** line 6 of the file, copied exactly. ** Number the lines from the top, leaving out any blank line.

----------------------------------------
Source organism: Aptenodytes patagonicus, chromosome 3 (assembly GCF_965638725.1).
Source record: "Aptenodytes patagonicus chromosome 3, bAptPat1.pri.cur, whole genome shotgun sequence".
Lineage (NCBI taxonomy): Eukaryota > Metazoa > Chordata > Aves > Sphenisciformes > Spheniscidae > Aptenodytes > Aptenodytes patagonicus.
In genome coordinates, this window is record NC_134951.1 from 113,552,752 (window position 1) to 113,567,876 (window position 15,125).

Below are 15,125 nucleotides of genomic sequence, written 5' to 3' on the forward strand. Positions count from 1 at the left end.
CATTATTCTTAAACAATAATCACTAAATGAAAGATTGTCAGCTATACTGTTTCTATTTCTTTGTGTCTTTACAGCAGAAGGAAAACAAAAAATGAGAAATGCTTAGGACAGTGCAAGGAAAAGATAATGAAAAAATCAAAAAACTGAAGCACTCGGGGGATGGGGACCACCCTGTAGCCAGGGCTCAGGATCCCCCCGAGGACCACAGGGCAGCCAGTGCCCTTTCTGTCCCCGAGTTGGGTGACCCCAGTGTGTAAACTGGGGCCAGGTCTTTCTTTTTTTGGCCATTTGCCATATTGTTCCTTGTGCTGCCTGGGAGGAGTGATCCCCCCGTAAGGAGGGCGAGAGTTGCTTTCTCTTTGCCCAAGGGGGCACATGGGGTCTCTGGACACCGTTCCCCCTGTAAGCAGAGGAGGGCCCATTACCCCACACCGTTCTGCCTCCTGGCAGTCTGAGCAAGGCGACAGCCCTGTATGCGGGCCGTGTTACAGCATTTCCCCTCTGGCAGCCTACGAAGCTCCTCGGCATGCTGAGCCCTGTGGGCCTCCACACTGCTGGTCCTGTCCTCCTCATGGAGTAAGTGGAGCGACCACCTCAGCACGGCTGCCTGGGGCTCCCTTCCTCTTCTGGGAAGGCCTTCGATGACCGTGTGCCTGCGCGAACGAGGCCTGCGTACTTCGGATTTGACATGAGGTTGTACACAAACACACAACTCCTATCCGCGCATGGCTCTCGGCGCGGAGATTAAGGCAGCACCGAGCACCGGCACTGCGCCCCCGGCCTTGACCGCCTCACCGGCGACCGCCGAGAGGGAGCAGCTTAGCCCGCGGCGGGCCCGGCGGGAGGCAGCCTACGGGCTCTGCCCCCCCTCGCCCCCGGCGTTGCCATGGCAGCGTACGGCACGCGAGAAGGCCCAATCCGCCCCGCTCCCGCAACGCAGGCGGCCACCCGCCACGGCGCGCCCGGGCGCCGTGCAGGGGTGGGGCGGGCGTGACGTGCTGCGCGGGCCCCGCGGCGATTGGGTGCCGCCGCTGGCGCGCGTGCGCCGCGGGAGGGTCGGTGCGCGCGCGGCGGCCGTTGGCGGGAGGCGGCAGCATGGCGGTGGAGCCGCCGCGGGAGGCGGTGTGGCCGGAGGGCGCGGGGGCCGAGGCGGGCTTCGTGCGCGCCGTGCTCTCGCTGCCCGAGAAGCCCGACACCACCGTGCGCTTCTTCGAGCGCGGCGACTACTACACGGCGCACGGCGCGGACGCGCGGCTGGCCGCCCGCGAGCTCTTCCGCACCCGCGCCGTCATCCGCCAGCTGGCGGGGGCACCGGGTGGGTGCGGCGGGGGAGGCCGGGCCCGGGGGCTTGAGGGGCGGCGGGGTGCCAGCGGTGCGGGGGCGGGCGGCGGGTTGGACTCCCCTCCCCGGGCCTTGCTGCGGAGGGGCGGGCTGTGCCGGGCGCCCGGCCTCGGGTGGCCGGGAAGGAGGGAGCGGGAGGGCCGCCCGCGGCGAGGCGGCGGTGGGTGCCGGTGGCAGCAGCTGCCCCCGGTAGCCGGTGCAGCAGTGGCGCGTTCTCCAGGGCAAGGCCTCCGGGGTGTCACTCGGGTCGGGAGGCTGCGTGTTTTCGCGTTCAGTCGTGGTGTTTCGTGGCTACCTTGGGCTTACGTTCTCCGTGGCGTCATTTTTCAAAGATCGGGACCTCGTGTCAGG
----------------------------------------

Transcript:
CATTATTCTTAAACAATAATCACTAAATGAAAGATTGTCAGCTATACTGTTTCTATTTCTTTGTGTCTTTACAGCAGAAGGAAAACAAAAAATGAGAAATGCTTAGGACAGTGCAAGGAAAAGATAATGAAAAAATCAAAAAACTGAAGCACTCGGGGGATGGGGACCACCCTGTAGCCAGGGCTCAGGATCCCCCCGAGGACCACAGGGCAGCCAGTGCCCTTTCTGTCCCCGAGTTGGGTGACCCCAGTGTGTAAACTGGGGCCAGGTCTTTCTTTTTTTGGCCATTTGCCATATTGTTCCTTGTGCTGCCTGGGAGGAGTGATCCCCCCGTAAGGAGGGCGAGAGTTGCTTTCTCTTTGCCCAAGGGGGCACATGGGGTCTCTGGACACCGTTCCCCCTGTAAGCAGAGGAGGGCCCATTACCCCACACCGTTCTGCCTCCTGGCAGTCTGAGCAAGGCGACAGCCCTGTATGCGGGCCGTGTTACAGCATTTCCCCTCTGGCAGCCTACGAAGCTCCTCGGCATGCTGAGCCCTGTGGGCCTCCACACTGCTGGTCCTGTCCTCCTCATGGAGTAAGTGGAGCGACCACCTCAGCACGGCTGCCTGGGGCTCCCTTCCTCTTCTGGGAAGGCCTTCGATGACCGTGTGCCTGCGCGAACGAGGCCTGCGTACTTCGGATTTGACATGAGGTTGTACACAAACACACAACTCCTATCCGCGCATGGCTCTCGGCGCGGAGATTAAGGCAGCACCGAGCACCGGCACTGCGCCCCCGGCCTTGACCGCCTCACCGGCGACCGCCGAGAGGGAGCAGCTTAGCCCGCGGCGGGCCCGGCGGGAGGCAGCCTACGGGCTCTGCCCCCCCTCGCCCCCGGCGTTGCCATGGCAGCGTACGGCACGCGAGAAGGCCCAATCCGCCCCGCTCCCGCAACGCAGGCGGCCACCCGCCACGGCGCGCCCGGGCGCCGTGCAGGGGTGGGGCGGGCGTGACGTGCTGCGCGGGCCCCGCGGCGATTGGGTGCCGCCGCTGGCGCGCGTGCGCCGCGGGAGGGTCGGTGCGCGCGCGGCGGCCGTTGGCGGGAGGCGGCAGCATGGCGGTGGAGCCGCCGCGGGAGGCGGTGTGGCCGGAGGGCGCGGGGGCCGAGGCGGGCTTCGTGCGCGCCGTGCTCTCGCTGCCCGAGAAGCCCGACACCACCGTGCGCTTCTTCGAGCGCGGCGACTACTACACGGCGCACGGCGCGGACGCGCGGCTGGCCGCCCGCGAGCTCTTCCGCACCCGCGCCGTCATCCGCCAGCTGGCGGGGGCACCGGGTGGGTGCGGCGGGGGAGGCCGGGCCCGGGGGCTTGAGGGGCGGCGGGGTGCCAGCGGTGCGGGGGCGGGCGGCGGGTTGGACTCCCCTCCCCGGGCCTTGCTGCGGAGGGGCGGGCTGTGCCGGGCGCCCGGCCTCGGGTGGCCGGGAAGGAGGGAGCGGGAGGGCCGCCCGCGGCGAGGCGGCGGTGGGTGCCGGTGGCAGCAGCTGCCCCCGGTAGCCGGTGCAGCAGTGGCGCGTTCTCCAGGGCAAGGCCTCCGGGGTGTCACTCGGGTCGGGAGGCTGCGTGTTTTCGCGTTCAGTCGTGGTGTTTCGTGGCTACCTTGGGCTTACGTTCTCCGTGGCGTCATTTTTCAAAGATCGGGACCTCGTGTCAGG